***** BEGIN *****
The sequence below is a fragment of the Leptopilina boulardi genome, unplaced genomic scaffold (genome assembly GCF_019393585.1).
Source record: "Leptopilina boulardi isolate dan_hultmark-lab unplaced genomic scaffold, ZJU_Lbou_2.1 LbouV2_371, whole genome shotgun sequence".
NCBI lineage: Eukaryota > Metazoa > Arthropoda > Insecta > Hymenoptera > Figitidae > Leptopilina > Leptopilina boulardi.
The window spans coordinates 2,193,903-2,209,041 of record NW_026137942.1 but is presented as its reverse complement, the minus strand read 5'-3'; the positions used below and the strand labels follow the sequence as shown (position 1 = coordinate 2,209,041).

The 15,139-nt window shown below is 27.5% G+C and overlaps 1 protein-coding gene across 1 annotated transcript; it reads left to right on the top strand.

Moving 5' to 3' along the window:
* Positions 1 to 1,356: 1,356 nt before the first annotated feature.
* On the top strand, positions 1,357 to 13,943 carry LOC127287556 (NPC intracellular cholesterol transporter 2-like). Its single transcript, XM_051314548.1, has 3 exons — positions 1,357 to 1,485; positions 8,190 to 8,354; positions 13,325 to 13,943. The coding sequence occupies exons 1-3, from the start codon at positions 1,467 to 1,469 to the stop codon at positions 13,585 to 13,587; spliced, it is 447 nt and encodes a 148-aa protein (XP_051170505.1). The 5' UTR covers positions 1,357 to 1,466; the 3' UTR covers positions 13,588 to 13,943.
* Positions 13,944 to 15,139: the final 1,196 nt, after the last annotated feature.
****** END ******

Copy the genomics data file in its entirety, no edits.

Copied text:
The sequence below is a fragment of the Leptopilina boulardi genome, unplaced genomic scaffold (genome assembly GCF_019393585.1).
Source record: "Leptopilina boulardi isolate dan_hultmark-lab unplaced genomic scaffold, ZJU_Lbou_2.1 LbouV2_371, whole genome shotgun sequence".
NCBI lineage: Eukaryota > Metazoa > Arthropoda > Insecta > Hymenoptera > Figitidae > Leptopilina > Leptopilina boulardi.
The window spans coordinates 2,193,903-2,209,041 of record NW_026137942.1 but is presented as its reverse complement, the minus strand read 5'-3'; the positions used below and the strand labels follow the sequence as shown (position 1 = coordinate 2,209,041).

The 15,139-nt window shown below is 27.5% G+C and overlaps 1 protein-coding gene across 1 annotated transcript; it reads left to right on the top strand.

Moving 5' to 3' along the window:
* Positions 1 to 1,356: 1,356 nt before the first annotated feature.
* On the top strand, positions 1,357 to 13,943 carry LOC127287556 (NPC intracellular cholesterol transporter 2-like). Its single transcript, XM_051314548.1, has 3 exons — positions 1,357 to 1,485; positions 8,190 to 8,354; positions 13,325 to 13,943. The coding sequence occupies exons 1-3, from the start codon at positions 1,467 to 1,469 to the stop codon at positions 13,585 to 13,587; spliced, it is 447 nt and encodes a 148-aa protein (XP_051170505.1). The 5' UTR covers positions 1,357 to 1,466; the 3' UTR covers positions 13,588 to 13,943.
* Positions 13,944 to 15,139: the final 1,196 nt, after the last annotated feature.